This weekend two of the last decade's greatest batsmen have said goodbye to international cricket. Michael Clarke and Kumar Sangakkara have both called it a day on their glittering careers.
Both men have been pivotal for their countries in all forms of the game over a number of years, a presence that their teams will only feel fully when they are gone. All through their time in cricket they have been in and around the top ten best batsmen in the world.
Both men have also spent time leading their countries as captains. An extra pressure which they didn't allow to effect their performances.
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Michael Clarke finishes as Australia's forth best Test batsman with 8643 runs at an average of 49.10. The Australian public knew they had a special talent when a young, blonde haired Clarke scored 151 against India in Bangalore on his Test debut, followed up by a score of 141 on his home debut against New Zealand at The Gabba in Brisbane. The 34-year-old ended up registering 28 Test centuries.
Clarke also performed well in one day cricket scoring 7981 in 245 games with an excellent average of 44.58. The Aussie also played in two winning Australian World Cup teams, captaining the side to glory earlier this year.
Despite a back injury which almost kept him out of the tournament, he top-scored in the final with 74. If it wasn't for a career where injury was never far away, Clarke's figures could have been even better.
"The decision is never easy," he said to BBC Sport as he discussed his retirement earlier this month. "I started playing this great game at six years of age. I wish I could play for another 30."
Kumar Sangakkara's record speaks for itself. In fact, it is quite staggering. The Sri Lankan calls it a day as the leading test run scorer for his country with 12,400 runs from his 134 Test matches. A total that puts him fifth on the all time list, ahead of likes of Brian Lara. With 38 centuries and a average of 57.40, the 37-year-old can truly be considered as a cricketing genius and legend.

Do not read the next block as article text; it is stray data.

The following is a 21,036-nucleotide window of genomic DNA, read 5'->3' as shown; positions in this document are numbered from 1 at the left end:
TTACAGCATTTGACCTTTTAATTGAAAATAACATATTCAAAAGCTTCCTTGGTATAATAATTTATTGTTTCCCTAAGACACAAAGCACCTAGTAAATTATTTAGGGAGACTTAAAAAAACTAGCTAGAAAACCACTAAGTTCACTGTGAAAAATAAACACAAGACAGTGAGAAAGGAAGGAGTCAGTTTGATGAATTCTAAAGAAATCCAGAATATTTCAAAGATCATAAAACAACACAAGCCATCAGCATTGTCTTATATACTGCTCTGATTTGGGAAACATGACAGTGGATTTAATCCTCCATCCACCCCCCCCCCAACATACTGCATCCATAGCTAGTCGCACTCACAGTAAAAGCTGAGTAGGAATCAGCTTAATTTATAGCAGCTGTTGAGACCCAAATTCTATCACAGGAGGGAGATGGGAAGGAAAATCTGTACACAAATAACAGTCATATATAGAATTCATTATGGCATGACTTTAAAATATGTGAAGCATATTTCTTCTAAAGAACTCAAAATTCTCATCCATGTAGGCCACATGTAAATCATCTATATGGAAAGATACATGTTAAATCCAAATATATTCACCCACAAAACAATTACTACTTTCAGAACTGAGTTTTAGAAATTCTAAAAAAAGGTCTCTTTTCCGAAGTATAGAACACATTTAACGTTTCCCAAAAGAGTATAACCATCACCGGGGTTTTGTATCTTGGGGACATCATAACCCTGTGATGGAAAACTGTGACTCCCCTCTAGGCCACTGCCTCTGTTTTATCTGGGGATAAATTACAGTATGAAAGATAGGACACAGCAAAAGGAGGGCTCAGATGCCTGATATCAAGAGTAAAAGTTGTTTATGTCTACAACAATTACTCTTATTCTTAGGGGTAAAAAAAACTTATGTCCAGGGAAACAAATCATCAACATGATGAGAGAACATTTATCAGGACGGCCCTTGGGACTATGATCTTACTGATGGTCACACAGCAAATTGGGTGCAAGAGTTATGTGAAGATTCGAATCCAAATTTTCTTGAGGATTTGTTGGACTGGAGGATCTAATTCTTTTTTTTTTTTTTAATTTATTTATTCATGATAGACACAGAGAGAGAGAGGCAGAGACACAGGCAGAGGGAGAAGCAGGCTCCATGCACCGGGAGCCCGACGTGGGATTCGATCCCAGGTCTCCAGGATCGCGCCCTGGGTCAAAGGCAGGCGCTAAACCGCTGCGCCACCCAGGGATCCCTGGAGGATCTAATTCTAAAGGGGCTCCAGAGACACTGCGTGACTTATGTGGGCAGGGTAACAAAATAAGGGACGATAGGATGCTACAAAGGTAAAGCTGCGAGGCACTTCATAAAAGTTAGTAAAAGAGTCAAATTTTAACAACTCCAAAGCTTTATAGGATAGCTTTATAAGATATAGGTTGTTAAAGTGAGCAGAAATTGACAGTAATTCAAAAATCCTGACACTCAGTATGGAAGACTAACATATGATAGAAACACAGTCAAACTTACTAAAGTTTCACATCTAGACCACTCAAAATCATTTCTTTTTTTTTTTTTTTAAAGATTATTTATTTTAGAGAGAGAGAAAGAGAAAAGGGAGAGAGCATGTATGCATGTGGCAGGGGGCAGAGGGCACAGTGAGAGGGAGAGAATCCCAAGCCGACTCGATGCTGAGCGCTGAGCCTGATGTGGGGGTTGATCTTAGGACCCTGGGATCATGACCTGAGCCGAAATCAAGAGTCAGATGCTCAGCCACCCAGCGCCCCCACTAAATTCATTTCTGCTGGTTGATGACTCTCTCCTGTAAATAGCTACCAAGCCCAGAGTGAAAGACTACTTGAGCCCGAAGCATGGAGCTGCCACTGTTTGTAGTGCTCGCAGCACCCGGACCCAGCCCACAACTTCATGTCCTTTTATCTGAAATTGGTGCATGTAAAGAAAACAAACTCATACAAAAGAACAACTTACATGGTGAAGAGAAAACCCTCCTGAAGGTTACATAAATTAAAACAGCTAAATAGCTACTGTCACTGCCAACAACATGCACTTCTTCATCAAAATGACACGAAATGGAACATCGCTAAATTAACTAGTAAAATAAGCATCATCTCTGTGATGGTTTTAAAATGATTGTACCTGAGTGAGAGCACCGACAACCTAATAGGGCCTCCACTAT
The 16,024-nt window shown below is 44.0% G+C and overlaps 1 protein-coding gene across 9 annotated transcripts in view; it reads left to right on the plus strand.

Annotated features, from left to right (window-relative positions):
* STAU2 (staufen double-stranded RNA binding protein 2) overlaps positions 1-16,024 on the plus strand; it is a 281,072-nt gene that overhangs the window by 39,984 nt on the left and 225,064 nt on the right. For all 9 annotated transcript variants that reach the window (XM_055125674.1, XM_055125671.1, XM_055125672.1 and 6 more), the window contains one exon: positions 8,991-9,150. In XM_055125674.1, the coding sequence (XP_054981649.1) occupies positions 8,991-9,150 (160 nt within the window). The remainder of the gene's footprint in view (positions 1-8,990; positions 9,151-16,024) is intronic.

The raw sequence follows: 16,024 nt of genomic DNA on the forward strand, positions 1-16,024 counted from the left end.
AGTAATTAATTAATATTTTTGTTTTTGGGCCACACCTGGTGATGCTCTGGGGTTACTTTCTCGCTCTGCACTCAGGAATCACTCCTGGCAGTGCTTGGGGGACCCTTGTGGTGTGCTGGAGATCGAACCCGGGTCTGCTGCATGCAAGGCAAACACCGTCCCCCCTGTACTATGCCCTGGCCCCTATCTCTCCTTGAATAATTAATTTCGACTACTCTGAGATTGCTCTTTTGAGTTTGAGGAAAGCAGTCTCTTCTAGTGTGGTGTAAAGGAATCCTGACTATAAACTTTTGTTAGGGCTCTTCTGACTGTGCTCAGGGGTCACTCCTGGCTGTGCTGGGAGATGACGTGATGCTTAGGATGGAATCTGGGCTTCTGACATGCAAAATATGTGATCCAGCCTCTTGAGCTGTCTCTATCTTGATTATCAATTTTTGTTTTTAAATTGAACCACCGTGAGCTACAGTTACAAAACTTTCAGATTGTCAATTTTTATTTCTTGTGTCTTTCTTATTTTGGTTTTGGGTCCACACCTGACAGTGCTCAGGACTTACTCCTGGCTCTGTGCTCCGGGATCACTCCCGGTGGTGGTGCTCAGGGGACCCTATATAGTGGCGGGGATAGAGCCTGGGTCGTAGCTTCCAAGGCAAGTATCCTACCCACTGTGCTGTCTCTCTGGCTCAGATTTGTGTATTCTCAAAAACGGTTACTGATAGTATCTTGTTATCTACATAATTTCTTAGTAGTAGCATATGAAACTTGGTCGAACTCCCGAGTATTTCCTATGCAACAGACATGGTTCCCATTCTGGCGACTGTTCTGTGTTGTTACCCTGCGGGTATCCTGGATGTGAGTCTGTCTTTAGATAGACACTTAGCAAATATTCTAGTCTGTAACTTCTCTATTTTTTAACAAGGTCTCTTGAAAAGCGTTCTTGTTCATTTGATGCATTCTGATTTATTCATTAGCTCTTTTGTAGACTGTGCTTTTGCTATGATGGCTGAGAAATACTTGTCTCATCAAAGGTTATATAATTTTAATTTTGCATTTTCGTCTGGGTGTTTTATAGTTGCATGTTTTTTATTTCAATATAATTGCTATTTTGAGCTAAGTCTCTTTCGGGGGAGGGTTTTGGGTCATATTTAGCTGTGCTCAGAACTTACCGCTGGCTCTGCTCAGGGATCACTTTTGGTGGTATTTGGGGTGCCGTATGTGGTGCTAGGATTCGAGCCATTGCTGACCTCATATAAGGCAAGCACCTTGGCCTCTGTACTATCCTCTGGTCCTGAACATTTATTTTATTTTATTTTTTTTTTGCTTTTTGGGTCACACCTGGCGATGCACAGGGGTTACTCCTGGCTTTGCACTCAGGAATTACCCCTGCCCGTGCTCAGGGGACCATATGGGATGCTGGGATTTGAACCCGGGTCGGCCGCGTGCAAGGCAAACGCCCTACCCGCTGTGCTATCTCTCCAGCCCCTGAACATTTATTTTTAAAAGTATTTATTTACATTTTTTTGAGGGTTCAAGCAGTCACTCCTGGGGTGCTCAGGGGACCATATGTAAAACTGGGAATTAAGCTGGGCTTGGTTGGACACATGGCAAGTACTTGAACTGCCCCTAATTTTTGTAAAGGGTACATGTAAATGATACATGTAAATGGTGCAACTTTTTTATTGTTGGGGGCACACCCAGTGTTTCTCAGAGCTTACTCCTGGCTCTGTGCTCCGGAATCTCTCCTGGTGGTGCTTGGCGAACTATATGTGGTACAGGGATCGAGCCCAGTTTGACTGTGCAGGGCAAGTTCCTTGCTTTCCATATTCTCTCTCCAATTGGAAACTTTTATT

But it wasn't just Test cricket that Sangakarra was a force in, his one day international career is as impressive, if not more so. Again topping his country's list, he is also the second best ODI batsman of all time with a massive 14,234 runs from 404 matches, averaging 41.98- only the great Sachin Tendulkar ahead of him.
Another fact that lifts his achievements even further is, along with performing as one of the best batsman in the world throughout his career, he also kept wicket for his country on many occasions. He took 539 catches from behind the stumps across all forms of the game for Sri Lanka and 139 stumpings. Another reason that Kumar Sangakarra should always be considered in the debate about who is the best cricketer of all time.
As you can conclude for yourself, neither of these players can be criticised for their outstanding careers. But personally, with their extremely high standards, they may have wished to finish on a more positive note.
Michael Clarke has seen his Australian side lose the Ashes away to England in a series where he didn't manage to make a notable contribution, averaging less than 20. Likewise, in Sangakarra's last Test match against India, the wicket-keeper batsman scored just 32 and 18 in his two last innings.
Nevertheless, they are two players that will be a big miss for the world of cricket- not just their countries- as the game loses two of its brightest stars.